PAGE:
NLC urges FG to adopt National Employment Plan to engender decent work

The Nigeria Labour Congress (NLC) has urged the Federal Government to adopt a National Employment Plan that would engender decent work in the country.

NLC President, Mr Ayuba Wabba, made the call on at a Decent Work Round-Table discussion, to mark the 2021 World Day for Decent Work (WDDW).

The theme for the 2021 WDDW celebration is, “The Effect of the COVID-19 Pandemic on Health, Employment, Income and Gender Equality are more entrenched and catastrophic than before.’’

Wabba said that the national employment plan was imperative to address the issue of peace and stability in the country.

He said that government at all levels should take serious action and put in place mechanisms that would engender decent work in Nigeria, noting that 70 per cent of Nigerians earn their livelihood in the informal sector.

The labour leader also identified casualisation of workers as a major challenge, stressing that seeking employment in the country has become perverse.

“In fact, permanent jobs on daily basis are converted to casuals. Causals means those workers that have no social protection, no rights and in most cases most labour standards are undermined.

“I must use this opportunity to call on our government at all levels to adopt a national employment plan and I think decent employment is a recipe for addressing the issue of peace and stability.

“We have many of our youth, both trained and untrained, looking for jobs and the jobs are not there.

“These youths can certainly be a tools in the hands of people who are manipulative and this can be very dangerous to the society.

“As a country, unemployment must come to the centre stage in our recovery for COVID-19 plan,’’ he said.

Wabba said that Nigeria must begin to engage the process of achieving Sustainable Development Goal 8.7, which is provision of decent jobs for the teeming youth by 2030.

According to the NLC President, this will further reduce informality in our system by more than half.

“We need jobs that respect maximum working hours and jobs that can provide a decent minimum wage.

“Today, we know that the 30,000 minimum wage has been reduced to virtually nothing due to external effects of inflation in our system.

“We also need jobs that respect fundamental labour status, we need jobs that are sustainable, ’’he added

Also, the International Labour Organisation (ILO) Country Director to Nigeria, Ms Vanessa Phala, called on trade unions to stand for decent work.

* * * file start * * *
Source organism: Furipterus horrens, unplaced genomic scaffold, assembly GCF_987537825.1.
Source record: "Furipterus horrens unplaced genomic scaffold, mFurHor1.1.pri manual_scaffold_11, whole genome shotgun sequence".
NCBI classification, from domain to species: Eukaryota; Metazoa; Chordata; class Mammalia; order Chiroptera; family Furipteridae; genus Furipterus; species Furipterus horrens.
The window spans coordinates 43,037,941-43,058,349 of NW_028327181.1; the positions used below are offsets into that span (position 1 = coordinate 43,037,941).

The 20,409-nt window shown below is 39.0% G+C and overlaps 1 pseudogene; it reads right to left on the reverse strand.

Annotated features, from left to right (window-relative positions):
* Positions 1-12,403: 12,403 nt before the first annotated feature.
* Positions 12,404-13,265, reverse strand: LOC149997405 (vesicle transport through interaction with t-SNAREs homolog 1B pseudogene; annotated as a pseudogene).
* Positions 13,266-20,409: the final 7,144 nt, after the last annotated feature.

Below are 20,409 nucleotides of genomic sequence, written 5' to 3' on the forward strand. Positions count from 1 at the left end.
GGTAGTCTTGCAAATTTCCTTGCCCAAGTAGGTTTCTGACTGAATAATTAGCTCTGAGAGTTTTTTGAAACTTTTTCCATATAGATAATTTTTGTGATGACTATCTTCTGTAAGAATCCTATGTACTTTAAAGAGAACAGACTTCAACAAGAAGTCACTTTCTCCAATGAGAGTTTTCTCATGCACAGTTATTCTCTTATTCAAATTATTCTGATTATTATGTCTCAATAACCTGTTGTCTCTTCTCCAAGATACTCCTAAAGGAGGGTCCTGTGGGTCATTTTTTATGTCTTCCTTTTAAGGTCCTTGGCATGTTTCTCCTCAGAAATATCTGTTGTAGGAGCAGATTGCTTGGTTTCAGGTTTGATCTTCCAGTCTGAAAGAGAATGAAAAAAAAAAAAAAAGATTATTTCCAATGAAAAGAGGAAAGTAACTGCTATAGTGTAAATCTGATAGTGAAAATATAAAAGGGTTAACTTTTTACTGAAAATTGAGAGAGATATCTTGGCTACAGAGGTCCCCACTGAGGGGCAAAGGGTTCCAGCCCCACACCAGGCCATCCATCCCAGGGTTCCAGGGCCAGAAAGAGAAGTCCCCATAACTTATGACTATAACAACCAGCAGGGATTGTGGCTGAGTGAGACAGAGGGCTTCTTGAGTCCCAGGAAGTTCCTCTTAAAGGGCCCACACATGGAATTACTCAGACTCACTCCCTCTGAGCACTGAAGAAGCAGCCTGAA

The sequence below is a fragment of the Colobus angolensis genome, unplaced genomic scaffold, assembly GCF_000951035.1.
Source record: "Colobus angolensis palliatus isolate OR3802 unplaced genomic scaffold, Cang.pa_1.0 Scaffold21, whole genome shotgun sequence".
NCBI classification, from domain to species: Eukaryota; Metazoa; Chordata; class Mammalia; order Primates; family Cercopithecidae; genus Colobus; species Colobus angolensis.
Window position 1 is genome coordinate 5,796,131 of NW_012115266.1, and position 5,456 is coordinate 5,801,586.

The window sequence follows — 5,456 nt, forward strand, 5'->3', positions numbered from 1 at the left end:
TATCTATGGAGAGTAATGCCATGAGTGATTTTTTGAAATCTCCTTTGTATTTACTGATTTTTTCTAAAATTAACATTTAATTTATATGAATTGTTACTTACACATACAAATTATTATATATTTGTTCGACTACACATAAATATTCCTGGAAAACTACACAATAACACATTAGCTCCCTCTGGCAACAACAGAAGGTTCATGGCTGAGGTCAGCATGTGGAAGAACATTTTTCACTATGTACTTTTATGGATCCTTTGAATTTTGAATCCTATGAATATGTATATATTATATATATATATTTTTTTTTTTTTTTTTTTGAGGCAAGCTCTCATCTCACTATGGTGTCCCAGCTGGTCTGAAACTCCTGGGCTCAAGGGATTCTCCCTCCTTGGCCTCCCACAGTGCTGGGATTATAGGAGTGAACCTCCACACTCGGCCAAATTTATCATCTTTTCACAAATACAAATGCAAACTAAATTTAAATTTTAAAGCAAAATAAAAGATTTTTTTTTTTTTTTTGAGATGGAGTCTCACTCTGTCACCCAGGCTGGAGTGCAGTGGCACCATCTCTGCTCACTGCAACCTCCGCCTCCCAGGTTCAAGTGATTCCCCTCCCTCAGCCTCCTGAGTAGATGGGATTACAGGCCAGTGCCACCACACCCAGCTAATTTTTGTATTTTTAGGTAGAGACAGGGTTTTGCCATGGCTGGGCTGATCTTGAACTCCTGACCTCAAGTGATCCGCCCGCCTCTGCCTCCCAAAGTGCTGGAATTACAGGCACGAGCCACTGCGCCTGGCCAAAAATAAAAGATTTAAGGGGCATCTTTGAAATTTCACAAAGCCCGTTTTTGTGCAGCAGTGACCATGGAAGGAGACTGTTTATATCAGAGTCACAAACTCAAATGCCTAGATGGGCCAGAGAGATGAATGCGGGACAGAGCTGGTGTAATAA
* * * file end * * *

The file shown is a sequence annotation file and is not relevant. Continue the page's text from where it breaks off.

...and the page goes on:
Phala said that decent work must be at the centre of government action to bring back economic growth and building of a new global economy that puts people first.

She further said that recent statistics from the International Trade Union Congress (ITUC) indicated that over 200 million jobs were lost to COVID-19, adding that another 100 million workers were at risk of job losses.

“In Nigeria, the COVID-19 pandemic has deepened the crises in certain sectors of the economy such as the banking, manufacturing, services, health, education, among others.

“This is with unprecedented high level of unemployment at over 30 per cent and over 70 per cent of the total workforce in the informal economy,’’ she said.

Sen. Chris Ngige, Minister of Labour and Employment, said that President Muhammadu Buhari administration was committed to promoting decent work values not withstanding some challenges in the country.

Ngige, represented by the Permanent Secretary of the ministry, Dr Yerima-Peter Tafia, said that there was global economy slump into recession due to the COVID-19 pandemic.

He said this had disrupted trade flow, shut-down in domestic and international flights and restriction in intercity travels and that Nigeria was not insulated from it.

“Nigerian economy appears to have weathered the economic storm that emanated from twin shocks of COVID-19 and low international oil prices.

“We must all as critical stakeholders now redouble our collective efforts to ensure continued national economic growth and avoid a reversal into recession.

“Rising insecurity and unemployment continue to constitute key risks to the Nigerian economy as the investment climate is pressured and underpinned by heightened insecurity across the country.

“This is not unlinked with the increasing number of unemployed youths seeking means of fulfilling their aspirations in life.

“Decent Work is needed now more than ever before, to engender a harmonious and productive working environment, wealth generation and strengthen our fragile economic growth, ’’he said.(NAN)

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